Seeing in print God’s encouraging direction NOT to fear, but to trust God and to fight in the Lord’s battle shifted something in my mind.

Subsequently, when I found myself wondering how God would come through to answer this top-of-my-list petition, I stopped and confessed to day-dreaming. I redirected my thoughts and recited out loud:

  • not my battle
  • not my plan
  • not my rescue

Next, I would turn my thoughts toward HIM, the one true God who is imminently qualified and powerful, and motivated to make his name known as Rescuer.

You might push back and say: ‘What’s wrong with indulging in a little speculation about how God is going to act?”

For me, it’s sin.  Because I derive more pleasure from fantasizing through possible outcomes God might choose than from thinking about what awaits me in heaven or about all the privileges I have now as a follower of Jesus.

Three weeks later, the ‘not my plan’ response has grown roots as my # 1 weapon (when I catch myself) against WORRYING, FEARING, FANTASIZING, ENVYING OR…. today, DREADING.  I added ‘dreading’ this morning when I realized that only one week of summer break remains.  Past years have found me dreading the rev-up of the school year that lessens leisure time at home.  Today God enabled me quickly to direct my thoughts this way.

First here is my assumption as a rock-solid foundation:

I believe that God sovereignly directs all things in this universe “……according to the purpose of the One working all things according to the counsel of His will.” Ephesians 1:11.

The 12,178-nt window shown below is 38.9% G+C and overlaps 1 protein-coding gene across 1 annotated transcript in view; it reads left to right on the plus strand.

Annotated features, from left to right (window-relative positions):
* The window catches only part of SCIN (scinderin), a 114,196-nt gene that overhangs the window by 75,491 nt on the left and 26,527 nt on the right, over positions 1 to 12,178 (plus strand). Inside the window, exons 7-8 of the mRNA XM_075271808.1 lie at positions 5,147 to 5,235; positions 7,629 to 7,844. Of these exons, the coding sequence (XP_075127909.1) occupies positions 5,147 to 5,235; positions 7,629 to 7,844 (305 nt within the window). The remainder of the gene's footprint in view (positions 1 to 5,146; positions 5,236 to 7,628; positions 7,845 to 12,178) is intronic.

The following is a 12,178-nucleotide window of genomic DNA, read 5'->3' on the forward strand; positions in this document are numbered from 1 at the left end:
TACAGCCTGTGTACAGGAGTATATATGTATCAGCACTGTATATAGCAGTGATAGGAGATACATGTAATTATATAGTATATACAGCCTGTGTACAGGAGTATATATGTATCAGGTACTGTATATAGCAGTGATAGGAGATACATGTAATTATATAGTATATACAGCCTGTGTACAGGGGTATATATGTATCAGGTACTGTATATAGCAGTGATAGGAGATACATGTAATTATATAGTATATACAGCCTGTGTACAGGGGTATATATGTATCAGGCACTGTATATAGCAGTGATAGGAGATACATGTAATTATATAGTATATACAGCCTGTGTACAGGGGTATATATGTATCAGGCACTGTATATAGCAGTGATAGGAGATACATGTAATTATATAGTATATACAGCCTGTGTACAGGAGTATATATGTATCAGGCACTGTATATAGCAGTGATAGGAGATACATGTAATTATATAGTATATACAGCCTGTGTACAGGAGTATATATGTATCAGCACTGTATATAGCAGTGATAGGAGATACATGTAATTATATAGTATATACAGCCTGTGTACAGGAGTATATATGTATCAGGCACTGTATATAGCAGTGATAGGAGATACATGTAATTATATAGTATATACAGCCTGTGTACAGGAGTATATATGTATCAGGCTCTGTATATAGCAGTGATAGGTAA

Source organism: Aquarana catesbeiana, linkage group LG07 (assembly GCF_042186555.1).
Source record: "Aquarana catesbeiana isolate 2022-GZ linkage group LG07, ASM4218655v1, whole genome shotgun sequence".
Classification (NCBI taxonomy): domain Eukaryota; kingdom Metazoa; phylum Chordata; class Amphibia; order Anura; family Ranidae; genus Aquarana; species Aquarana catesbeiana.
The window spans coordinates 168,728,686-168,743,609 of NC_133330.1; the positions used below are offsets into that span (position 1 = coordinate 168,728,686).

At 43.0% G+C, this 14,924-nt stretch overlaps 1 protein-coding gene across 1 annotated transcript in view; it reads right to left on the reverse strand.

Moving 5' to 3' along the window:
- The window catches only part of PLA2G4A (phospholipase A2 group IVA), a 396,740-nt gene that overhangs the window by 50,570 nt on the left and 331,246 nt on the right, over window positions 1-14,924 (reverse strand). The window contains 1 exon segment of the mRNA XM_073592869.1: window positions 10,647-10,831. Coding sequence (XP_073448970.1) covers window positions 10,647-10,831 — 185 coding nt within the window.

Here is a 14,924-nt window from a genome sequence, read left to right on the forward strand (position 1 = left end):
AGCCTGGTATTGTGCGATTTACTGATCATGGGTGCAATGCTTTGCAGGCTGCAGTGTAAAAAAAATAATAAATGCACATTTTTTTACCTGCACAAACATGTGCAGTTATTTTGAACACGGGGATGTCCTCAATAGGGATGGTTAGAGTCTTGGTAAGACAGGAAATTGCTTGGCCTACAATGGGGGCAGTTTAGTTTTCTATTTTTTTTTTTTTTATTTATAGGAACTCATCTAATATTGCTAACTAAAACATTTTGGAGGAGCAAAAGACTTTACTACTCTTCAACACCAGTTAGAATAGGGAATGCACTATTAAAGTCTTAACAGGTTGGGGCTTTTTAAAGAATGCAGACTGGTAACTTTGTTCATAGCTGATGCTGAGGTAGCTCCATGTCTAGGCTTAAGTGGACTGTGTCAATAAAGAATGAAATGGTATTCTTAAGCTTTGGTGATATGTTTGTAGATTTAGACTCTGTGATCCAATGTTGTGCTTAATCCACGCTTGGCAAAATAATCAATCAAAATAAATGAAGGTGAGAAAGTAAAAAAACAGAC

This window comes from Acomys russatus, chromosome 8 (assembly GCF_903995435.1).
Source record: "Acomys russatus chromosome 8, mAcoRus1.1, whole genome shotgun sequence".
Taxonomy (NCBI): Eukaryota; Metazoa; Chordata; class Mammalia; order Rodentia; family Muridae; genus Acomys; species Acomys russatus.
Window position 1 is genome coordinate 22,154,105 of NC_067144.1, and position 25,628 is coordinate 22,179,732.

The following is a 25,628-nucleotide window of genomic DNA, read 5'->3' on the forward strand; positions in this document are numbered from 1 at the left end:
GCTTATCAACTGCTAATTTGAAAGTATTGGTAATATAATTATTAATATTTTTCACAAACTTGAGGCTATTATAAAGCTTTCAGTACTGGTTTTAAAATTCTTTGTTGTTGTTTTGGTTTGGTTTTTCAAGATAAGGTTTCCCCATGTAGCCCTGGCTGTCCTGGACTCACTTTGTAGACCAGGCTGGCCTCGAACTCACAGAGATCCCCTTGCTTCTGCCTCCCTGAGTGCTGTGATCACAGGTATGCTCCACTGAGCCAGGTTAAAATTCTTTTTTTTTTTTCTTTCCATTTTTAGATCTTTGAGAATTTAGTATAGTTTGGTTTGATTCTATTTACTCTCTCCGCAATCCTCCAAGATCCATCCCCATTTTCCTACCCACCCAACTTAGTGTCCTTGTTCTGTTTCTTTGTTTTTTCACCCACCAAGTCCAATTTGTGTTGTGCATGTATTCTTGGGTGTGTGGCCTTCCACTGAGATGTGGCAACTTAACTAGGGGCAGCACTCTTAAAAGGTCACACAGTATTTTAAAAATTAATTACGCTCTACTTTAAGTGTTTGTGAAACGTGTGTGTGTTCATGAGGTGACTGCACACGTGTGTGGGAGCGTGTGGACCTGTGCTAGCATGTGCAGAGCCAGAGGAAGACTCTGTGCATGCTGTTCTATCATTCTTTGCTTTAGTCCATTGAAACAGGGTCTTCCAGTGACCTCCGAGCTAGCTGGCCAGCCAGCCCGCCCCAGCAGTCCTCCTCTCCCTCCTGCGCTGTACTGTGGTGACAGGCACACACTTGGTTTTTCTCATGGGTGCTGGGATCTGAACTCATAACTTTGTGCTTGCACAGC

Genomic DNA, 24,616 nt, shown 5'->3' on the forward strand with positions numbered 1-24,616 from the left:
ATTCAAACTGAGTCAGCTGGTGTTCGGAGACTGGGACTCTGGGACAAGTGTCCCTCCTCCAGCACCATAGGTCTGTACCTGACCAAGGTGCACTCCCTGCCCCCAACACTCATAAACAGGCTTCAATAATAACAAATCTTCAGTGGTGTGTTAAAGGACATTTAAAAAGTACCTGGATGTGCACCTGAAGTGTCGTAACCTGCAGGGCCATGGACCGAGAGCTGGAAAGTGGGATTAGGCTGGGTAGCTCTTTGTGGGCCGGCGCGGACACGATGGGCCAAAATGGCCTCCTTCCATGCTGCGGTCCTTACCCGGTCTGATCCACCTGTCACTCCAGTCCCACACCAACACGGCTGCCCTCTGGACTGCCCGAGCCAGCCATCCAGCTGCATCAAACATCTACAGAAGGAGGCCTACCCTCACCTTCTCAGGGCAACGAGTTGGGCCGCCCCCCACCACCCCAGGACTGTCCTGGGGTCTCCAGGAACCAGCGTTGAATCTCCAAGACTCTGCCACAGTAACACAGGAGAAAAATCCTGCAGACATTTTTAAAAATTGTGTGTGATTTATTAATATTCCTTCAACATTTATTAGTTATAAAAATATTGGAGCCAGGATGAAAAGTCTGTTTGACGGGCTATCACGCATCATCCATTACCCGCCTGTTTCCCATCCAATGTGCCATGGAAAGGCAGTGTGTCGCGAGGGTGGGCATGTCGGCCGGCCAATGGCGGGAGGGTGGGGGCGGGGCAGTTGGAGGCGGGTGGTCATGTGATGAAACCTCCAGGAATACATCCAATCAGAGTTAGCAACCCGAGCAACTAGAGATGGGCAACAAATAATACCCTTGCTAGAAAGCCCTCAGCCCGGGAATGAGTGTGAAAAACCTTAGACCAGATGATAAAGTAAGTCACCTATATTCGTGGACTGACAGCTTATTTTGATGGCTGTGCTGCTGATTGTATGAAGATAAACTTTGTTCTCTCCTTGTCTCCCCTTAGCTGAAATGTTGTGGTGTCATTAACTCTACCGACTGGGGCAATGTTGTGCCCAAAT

And then this premise:

It must follow logically that my good Father has a plan for me today along with the provisioning grace needed for each happening event.  Since God only plans what will be ETERNALLY ‘good’ for me as his child, I can relax.  I trust him.

Freed from all that mess of anxiety and fear, what do I do?  At my Father’s disposal, I do the next thing that seems good to me, keeping my eyes on him for a change in direction.

How comforting, these 3 words.

How do you combat the sin of worry and fear?

 

 

 

 

Communion – an engagement promise reminder

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engagement-ring  I’ve struggled for years to grasp the spiritual richness of the Lord’s Supper or Eucharist.

Many Catholics and Episcopalians regard this sacrament as the highlight of their weekly worship experience.  I know.  I’ve talked with them, trying to glimpse and sense what it is that nourishes them so richly.

It’s NOT like I don’t make an effort to meditate on what Jesus suffered for me personally by going to the cross. It’s just that I feel enriched more through the sermon and corporate prayer.  And because some of my friends and family wax on about the centrality of the Eucharist to their worship experience, I keep feeling like I must be missing something.